Such differences highlight crucial considerations that laboratory balance manufacturers need to incorporate into their products to ensure that users are equipped to follow procedures adherent to both the USP and Ph.Eur. documents. Below, Haller and Densow share more on how Sartorius, a leading balance manufacturer, is ensuring its customers can comply with the latest Ph.Eur. changes with the help of its product Cubis II balance.
HD: Chapter 2.1.7 covers general considerations and recommended measures to optimize balance performance such as avoiding air currents, electrostatic forces, eccentric load, magnetic forces, vibrations, etc. It also recommends that factors like temperature, humidity, and barometric pressure be monitored and considered in the outputs.
JH: The EDQM has expert groups for the different Ph.Eur. chapters and monographs. It also invites renowned manufacturers to contribute as ad-hoc experts, as and when required. Roughly three years ago, the EDQM contacted Sartorius, requesting that we contribute to a calibration guideline for balances, as an ad-hoc expert. The written draft went through multiple online review rounds and was then vetted by different stakeholders including pharmaceutical companies and the EDQM committee. Finally, the chapter was published in version 10.6 of the European Pharmacopoeia, which as per standard practice will become mandatory after a six-month transition period next year.
HD: We have incorporated technical features into the Cubis II to adhere to the new requirements.
The Cubis II equipment has draft shields and specific weighing pans to prevent airflow. It offers ionizers (internal or external) for electrostatic considerations and has in-built nonmagnetic weighing pans using titanium-based sample holders. We also offer an internal or external climate module and air buoyancy correction as a solution to meet the desired temperature, humidity, and pressure considerations for balances. Additionally, we provide weighing tables to stabilize the system and reduce vibrations.
Coupled with the Cubis II equipment, we have different software packages that enable various applications. As balances must be calibrated at regular intervals, we have included user calibration software in this package. Our existing application called USP Advanced QApp, which offers a guided workflow for testing and determines the minimum sample weight, has now been modified to include Ph.Eur. recommendations as well. We provide an application called minUSP that monitors the weight determined by the USP Advanced QApp and checks it against permitted ranges as per the different guidelines. These applications can be paired with add-on advanced software programs for determining and monitoring the measurement uncertainty.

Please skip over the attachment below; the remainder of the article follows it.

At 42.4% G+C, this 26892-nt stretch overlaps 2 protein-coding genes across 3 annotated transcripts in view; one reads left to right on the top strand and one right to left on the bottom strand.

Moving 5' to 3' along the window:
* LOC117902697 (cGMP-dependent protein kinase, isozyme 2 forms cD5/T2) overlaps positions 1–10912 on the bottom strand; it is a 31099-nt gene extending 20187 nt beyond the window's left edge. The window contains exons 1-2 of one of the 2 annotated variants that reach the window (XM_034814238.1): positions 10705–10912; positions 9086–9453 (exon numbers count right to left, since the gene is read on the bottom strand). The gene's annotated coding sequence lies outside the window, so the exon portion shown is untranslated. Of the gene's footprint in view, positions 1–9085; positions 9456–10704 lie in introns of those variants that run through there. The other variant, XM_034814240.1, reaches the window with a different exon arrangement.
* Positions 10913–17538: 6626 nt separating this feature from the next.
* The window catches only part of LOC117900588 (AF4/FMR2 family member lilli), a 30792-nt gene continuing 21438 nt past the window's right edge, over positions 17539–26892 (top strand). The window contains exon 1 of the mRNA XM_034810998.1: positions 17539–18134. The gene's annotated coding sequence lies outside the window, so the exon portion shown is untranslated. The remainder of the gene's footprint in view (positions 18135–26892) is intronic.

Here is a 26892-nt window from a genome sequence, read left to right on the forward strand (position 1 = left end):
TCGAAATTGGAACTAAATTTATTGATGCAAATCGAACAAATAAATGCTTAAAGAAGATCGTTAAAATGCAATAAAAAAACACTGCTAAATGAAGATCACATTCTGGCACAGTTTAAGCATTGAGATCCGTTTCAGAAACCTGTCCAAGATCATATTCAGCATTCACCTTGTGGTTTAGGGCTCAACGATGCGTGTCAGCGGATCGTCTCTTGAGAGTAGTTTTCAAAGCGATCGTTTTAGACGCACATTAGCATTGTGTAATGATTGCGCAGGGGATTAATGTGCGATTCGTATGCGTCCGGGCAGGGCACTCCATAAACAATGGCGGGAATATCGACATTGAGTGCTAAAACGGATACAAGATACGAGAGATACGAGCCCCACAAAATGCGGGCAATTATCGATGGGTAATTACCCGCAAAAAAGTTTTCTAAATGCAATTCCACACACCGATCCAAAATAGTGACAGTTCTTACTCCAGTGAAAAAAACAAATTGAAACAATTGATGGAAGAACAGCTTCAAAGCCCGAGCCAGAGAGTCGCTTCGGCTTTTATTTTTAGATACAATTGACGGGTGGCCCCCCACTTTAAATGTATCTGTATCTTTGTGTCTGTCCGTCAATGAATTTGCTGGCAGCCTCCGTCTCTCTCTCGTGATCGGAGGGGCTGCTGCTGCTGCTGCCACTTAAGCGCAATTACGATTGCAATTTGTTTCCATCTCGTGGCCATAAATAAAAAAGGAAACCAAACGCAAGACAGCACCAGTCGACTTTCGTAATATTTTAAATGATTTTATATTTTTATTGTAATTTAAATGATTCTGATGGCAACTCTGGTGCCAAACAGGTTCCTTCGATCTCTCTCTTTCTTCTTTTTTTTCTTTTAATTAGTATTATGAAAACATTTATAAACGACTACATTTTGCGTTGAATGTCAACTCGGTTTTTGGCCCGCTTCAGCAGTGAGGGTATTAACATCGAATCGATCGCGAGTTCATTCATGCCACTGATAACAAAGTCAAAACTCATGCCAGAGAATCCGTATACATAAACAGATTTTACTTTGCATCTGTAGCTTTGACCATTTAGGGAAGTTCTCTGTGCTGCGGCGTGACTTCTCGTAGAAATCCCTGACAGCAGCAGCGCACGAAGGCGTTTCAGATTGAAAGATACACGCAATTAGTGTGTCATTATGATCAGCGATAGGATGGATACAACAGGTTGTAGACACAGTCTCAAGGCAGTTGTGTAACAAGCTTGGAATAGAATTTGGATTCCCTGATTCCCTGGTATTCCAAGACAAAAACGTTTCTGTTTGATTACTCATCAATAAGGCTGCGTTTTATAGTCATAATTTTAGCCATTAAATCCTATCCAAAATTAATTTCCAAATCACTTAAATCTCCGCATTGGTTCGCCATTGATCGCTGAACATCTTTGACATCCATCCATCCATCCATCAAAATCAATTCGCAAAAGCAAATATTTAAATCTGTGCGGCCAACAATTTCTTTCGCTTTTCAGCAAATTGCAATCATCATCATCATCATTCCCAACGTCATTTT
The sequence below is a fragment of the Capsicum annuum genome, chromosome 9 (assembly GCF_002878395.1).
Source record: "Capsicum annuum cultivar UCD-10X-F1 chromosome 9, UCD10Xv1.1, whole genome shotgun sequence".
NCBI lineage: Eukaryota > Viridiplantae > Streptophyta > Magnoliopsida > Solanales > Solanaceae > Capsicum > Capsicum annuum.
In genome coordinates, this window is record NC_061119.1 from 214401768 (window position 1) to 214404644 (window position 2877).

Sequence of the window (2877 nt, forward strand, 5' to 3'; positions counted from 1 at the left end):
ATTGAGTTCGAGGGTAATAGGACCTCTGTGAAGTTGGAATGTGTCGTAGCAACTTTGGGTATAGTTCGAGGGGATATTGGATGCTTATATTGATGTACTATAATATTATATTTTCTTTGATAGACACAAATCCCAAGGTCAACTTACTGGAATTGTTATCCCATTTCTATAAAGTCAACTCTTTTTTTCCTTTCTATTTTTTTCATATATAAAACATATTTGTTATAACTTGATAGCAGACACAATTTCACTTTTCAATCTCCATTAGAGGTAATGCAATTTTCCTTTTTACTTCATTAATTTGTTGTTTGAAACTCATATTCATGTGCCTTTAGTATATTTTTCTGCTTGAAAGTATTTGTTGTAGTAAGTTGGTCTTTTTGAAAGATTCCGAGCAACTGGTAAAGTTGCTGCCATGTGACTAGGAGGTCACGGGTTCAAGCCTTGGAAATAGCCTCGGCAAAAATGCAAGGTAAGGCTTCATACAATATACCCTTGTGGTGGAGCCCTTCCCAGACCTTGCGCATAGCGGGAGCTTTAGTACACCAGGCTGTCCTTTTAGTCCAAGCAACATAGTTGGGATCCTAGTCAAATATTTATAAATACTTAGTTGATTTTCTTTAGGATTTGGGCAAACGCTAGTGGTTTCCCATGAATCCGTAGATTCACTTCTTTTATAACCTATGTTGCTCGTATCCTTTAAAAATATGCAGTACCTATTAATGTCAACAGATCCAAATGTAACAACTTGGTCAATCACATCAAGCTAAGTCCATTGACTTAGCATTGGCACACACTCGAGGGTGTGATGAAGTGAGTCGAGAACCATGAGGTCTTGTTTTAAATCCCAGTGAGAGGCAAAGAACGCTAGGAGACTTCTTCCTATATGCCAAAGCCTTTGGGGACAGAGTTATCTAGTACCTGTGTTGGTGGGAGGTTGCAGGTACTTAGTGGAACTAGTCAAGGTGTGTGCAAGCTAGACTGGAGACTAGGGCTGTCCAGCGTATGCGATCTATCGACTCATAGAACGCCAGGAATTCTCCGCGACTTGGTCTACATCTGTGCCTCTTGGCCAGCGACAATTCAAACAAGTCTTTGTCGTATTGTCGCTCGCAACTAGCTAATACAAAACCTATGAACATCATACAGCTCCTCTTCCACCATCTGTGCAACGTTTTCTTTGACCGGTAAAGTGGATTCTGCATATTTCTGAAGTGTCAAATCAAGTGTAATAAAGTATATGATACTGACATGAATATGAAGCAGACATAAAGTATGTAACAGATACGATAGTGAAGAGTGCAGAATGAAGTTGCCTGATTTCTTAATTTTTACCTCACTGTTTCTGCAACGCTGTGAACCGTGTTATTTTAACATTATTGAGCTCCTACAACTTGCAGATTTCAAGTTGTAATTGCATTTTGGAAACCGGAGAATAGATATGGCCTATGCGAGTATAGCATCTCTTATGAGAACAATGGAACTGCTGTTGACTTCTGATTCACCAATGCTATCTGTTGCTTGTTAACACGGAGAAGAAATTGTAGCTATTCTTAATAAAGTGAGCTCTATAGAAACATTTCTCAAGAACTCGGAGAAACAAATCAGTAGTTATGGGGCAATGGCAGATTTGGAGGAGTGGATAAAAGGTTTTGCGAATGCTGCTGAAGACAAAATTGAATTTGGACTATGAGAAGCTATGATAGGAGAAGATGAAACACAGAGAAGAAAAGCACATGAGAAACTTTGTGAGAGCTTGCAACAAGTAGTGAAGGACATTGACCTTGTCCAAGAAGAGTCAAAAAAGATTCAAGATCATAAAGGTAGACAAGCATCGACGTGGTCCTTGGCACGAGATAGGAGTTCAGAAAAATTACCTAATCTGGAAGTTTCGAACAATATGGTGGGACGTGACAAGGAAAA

JH: We have made sure to incorporate different features to the Cubis II, alongside technical solutions that will help our customers successfully meet the requirements of the Ph.Eur Chapter 2.1.7. With such programs that provide performance checks along with internal and external calibration checks, we help ensure that the weighing outputs comply with the considerations set by the USP or Ph.Eur. pharmacopeias.
HD: We have a software package specifically designed for the pharma industry called Pharma Package QP1. This package is compliant with the USP and other guidelines relevant to the industry such as 21 CFR Part 11 (which is an FDA guideline regulating electronic records, user management, and electronic signatures). The applications in this package will soon be modified and relaunched in the coming months to also incorporate the Ph.Eur. specifications. We also offer service solutions at Sartorius. We can measure the Cubis II balance on site and issue USP and European Pharmacopoeia calibration certificates as well.